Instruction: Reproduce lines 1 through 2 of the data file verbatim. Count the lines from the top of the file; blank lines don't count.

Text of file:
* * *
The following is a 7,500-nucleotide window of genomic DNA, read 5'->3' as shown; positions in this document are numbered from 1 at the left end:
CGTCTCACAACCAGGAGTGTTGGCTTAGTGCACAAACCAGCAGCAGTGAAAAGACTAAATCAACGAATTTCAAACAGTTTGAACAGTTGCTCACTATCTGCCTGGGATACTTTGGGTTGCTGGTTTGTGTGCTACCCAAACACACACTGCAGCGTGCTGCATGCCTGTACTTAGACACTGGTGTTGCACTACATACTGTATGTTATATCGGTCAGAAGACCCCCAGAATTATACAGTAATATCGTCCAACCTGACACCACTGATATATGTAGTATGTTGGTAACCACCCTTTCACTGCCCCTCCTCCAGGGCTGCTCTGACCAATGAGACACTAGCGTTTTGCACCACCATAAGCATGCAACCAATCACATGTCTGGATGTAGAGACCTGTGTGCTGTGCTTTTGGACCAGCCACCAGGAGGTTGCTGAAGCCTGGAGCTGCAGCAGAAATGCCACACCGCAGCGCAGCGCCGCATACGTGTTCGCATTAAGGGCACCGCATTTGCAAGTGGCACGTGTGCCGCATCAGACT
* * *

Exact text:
The following is a 7,500-nucleotide window of genomic DNA, read 5'->3' as shown; positions in this document are numbered from 1 at the left end:
CGTCTCACAACCAGGAGTGTTGGCTTAGTGCACAAACCAGCAGCAGTGAAAAGACTAAATCAACGAATTTCAAACAGTTTGAACAGTTGCTCACTATCTGCCTGGGATACTTTGGGTTGCTGGTTTGTGTGCTACCCAAACACACACTGCAGCGTGCTGCATGCCTGTACTTAGACACTGGTGTTGCACTACATACTGTATGTTATATCGGTCAGAAGACCCCCAGAATTATACAGTAATATCGTCCAACCTGACACCACTGATATATGTAGTATGTTGGTAACCACCCTTTCACTGCCCCTCCTCCAGGGCTGCTCTGACCAATGAGACACTAGCGTTTTGCACCACCATAAGCATGCAACCAATCACATGTCTGGATGTAGAGACCTGTGTGCTGTGCTTTTGGACCAGCCACCAGGAGGTTGCTGAAGCCTGGAGCTGCAGCAGAAATGCCACACCGCAGCGCAGCGCCGCATACGTGTTCGCATTAAGGGCACCGCATTTGCAAGTGGCACGTGTGCCGCATCAGACT